Speaking of turkeys, we’ll be announcing something special the Montgomery County Chapter of the National Wild Turkey Federation is helping us with next week.

Stay tuned.

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Tracking Eastern Turkeys: LSU Study Crosses Over To Texas

A cutting-edge study to examine the lives of Eastern wild turkeys has crossed the Sabine River from Louisiana into East Texas.

Louisiana State University (LSU) researchers with the cooperation of the Texas Parks & Wildlife Department (TPWD) and help from the National Wild Turkey Federation are fitting Eastern turkeys with GPS collars to track their movements.

Higher Calling Wildlife’s Chester Moore got to document the first collaring effort in Texas.

He hit the field with Chad Argabright, a graduate student at LSU spearheading the project in the field and TPWD Wildlife Region 6 Leader Rusty Wood and his staff.

LSU graduate student Chad Argabright fits an Eastern turkey captured north of Lufkin with a GPS transmitter. Argabright has worked with everything from whitetails to opossums around the nation. ((Photo by Chester Moore)
  • In this edition of Higher Calling Wildlife,-the podcast Chester  interviews LSU’s Dr. Bret Collier who has studied the birds in Louisiana for a decade and is overseeing the the overall turkey collaring study that spans Texas and Louisiana.

In this show learn the following:

*The technology to track turkeys

*How the collars can track hens with poults in their feeding zones down to a 30 square foot area.

*Roosting habits of turkeys.

*An examination of turkey breeding dates.

*Predation on turkeys-(key predators)

*The controversy of hog predation on turkeys. Are hogs really a direct nest threat?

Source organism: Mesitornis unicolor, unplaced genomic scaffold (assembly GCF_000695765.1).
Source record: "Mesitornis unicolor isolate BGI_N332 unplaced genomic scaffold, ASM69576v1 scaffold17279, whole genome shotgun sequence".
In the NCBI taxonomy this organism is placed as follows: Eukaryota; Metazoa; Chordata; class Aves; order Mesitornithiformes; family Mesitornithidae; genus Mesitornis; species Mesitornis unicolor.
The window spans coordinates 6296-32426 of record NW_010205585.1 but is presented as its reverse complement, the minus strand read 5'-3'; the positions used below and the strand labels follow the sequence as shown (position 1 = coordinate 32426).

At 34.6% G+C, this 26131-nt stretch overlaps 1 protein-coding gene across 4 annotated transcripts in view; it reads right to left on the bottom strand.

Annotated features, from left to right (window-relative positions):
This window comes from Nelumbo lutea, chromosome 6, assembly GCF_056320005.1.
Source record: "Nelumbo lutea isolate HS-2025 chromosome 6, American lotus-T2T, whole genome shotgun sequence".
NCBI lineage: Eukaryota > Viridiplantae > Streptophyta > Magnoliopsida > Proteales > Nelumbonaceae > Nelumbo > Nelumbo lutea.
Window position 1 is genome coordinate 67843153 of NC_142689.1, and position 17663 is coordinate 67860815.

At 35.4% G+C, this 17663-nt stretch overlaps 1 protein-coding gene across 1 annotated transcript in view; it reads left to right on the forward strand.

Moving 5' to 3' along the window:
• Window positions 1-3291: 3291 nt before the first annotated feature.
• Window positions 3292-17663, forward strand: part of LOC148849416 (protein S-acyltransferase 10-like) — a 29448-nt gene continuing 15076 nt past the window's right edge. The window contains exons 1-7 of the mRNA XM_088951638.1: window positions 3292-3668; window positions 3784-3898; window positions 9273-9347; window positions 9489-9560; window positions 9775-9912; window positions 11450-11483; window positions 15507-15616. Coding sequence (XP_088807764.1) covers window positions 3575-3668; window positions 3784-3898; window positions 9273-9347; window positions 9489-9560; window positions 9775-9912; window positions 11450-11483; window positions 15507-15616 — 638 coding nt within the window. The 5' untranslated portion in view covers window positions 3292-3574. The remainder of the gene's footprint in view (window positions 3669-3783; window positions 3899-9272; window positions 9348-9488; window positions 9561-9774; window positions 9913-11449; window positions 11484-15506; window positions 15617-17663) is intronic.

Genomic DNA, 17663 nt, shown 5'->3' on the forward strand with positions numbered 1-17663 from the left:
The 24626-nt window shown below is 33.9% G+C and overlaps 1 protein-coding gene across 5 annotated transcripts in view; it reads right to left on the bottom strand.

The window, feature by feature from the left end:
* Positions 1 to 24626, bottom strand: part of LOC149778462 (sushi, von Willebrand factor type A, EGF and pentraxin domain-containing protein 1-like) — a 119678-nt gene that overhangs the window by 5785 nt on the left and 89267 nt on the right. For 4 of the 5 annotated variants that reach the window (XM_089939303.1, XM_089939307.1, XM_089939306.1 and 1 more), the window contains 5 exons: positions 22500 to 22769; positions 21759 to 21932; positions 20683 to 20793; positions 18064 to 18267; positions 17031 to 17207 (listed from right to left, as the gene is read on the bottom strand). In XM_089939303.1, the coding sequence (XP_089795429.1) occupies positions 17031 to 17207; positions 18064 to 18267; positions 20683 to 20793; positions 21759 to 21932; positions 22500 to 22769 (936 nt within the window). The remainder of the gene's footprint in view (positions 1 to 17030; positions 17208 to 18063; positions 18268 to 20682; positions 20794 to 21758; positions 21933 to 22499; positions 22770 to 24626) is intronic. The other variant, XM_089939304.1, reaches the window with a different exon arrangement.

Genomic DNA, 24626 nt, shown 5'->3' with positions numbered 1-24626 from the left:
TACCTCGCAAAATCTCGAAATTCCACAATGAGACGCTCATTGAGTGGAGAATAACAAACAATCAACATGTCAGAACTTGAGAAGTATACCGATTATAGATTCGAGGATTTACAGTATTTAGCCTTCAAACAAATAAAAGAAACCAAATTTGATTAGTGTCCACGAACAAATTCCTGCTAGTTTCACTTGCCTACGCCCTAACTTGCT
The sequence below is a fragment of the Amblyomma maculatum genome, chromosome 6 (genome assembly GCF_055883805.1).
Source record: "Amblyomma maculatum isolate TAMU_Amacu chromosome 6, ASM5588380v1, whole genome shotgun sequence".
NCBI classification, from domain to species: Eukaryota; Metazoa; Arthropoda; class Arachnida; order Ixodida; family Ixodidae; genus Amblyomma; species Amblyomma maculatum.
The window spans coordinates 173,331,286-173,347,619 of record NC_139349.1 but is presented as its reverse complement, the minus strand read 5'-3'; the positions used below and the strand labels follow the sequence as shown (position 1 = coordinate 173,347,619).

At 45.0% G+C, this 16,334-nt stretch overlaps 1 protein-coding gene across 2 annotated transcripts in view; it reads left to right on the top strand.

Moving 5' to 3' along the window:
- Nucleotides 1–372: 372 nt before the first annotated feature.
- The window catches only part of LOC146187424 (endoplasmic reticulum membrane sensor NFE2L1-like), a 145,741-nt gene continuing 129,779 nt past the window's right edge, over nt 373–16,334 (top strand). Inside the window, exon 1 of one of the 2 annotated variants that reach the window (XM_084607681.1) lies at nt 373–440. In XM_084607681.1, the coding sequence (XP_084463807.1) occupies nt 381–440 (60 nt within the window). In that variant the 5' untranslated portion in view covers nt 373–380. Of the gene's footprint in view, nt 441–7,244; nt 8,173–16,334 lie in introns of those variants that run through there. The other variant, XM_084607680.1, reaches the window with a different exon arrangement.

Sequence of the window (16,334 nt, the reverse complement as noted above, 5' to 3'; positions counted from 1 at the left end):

*Reasons for decline of Eastern turkeys in many states & much more.

You can reach out to Dr. Collier @drshortspur on Twitter and Instagram.

Subscribe to the podcast on the Waypoint Podcast Network by clicking the “subscribe” button at the bottom of the latest episode to get updated when shows debut.

The podcast is brought to you by Texas Fish & Game magazine.

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*

COVID-19 In Whitetail Deer: Top Biologist Gives Latest Info, Plus A Deep Dive On CWD

COVID-19 has been found in whitetail deer in Texas and numerous Midwestern states.

And contrary to social media chatter, it’s not the coronavirus common to certain animals. It’s the same COVID-19 impacting people around the world.

Biologist Macey Ledbetter with a whitetail on one of his ranch surveys.

In this special edition of Higher Calling Wildlife, host Chester Moore interviews veteran wildlife biologist Macey Ledbetter of Spring Creek Outdoors who works with deer on a daily basis through Texas.

Click here to listen.

In this episode the following points are addressed:

*Location (County) of COVID-19 deer study in Texas.

*Latest theories on how deer got the virus.

*Concerns about deer transmitting it to humans.

In addition Chester and Macey go deep into Chronic Wasting Disease talking about number of deer killed in Texas, possible genetic links to CWD susceptibility, how the disease impacts deer breeders and the possible overlooked transmitting species that no one seems to be examining in Texas.

Higher Calling Wildlife was recently named one of the top 20 wildlife podcasts on the planet and won Best Podcast in the Press Club of Southeast Texas “Excellence In Media” awards.

Higher Calling Wildlife is brought to you by Texas Fish & Game.

Poisoned Hogs & The Texas Javelina Massacre